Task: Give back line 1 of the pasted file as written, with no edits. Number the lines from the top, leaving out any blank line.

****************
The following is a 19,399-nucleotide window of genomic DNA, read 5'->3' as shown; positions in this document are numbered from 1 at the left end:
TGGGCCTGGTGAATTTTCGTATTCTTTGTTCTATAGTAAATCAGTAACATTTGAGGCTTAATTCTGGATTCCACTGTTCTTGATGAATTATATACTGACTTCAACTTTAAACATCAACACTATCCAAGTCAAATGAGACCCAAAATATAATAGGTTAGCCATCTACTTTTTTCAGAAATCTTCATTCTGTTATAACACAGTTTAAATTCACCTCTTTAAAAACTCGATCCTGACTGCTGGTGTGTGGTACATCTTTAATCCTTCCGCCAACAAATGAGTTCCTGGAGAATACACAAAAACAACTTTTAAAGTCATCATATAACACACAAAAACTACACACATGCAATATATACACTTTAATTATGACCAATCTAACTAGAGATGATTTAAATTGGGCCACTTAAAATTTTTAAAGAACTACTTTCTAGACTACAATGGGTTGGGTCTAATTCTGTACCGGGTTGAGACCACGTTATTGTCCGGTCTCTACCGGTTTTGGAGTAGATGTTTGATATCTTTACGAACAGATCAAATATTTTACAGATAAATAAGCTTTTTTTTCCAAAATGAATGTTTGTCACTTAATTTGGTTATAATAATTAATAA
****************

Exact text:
The following is a 19,399-nucleotide window of genomic DNA, read 5'->3' as shown; positions in this document are numbered from 1 at the left end: